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Except for ice, acetic acid, bismuth and gallium and a few other things materials generally shrink when they cool and solidify, so I'm pretty sure Earth has as well.

It probably wouldn't be measurable over a period of years, but models of the Earth's current and historic rates of heat flow can probably be used to estimate a rate of change of Earth's average size and possibly oblateness.

Right now WGS84 uses 6378137.0 meters for Earth's equatorial radius and a flattening at the poles of about 1/298.257222.

How fast might those change over any given million years?

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    $\begingroup$ Perhaps relevant question: earthscience.stackexchange.com/q/18534/15419 $\endgroup$ – BMF Mar 1 at 5:01
  • $\begingroup$ @BMFForMonica Thanks! That's close but I don't think it's a duplicate. It's possible that an answer can be written here based on estimating the slopes shown in Figure 2 of the link in an answer there if we assume that most of the change is due to the mantle. But I'm not sure if those assumptions are correct. $\endgroup$ – uhoh Mar 1 at 5:06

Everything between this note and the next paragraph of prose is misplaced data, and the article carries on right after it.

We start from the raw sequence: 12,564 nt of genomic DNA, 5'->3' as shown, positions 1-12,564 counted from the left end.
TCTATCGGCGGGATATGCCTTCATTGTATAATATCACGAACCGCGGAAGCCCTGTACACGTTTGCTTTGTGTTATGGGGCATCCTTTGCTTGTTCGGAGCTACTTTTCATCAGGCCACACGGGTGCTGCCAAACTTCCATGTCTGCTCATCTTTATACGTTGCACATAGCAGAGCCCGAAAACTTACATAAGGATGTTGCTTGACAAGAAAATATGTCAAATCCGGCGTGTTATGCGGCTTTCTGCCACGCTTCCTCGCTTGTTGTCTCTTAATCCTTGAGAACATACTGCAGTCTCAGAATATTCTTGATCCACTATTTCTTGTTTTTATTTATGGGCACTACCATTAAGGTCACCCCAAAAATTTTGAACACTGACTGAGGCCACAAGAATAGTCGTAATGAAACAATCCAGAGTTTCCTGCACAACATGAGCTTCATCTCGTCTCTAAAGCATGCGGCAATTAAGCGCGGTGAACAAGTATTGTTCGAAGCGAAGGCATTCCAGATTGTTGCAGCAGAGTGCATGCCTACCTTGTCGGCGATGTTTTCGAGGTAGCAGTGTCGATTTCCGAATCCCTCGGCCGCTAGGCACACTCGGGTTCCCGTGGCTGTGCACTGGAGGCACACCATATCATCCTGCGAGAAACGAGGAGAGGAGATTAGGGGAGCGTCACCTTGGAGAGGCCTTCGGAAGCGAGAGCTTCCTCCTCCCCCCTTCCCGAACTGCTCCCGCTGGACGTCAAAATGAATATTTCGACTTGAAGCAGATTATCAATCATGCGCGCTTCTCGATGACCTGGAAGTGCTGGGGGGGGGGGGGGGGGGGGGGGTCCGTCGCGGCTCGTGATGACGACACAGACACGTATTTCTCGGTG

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    $\begingroup$ keep in mind the earth is slowly gaining mass due to meteors. Its a small effect but on the scale involved likely bigger than thermal changes. $\endgroup$ – John Mar 2 at 2:55
  • $\begingroup$ @John good point! ;-) $\endgroup$ – uhoh Mar 2 at 2:57
  • $\begingroup$ Do you factor the water into the size? Earth may be losing mass overall due to loss of hydrogen and some helium, in greater amounts than the added mass by meteors, that said, meteors contribute to the surface. The loss of water (by loss of hydrogen) is more tricky. Are you defining size by sea level or by average rock altitude, which would be over a mile lower given average sea level depth of about 2.3 miles). earthscience.stackexchange.com/questions/16688/… $\endgroup$ – userLTK Mar 5 at 14:16

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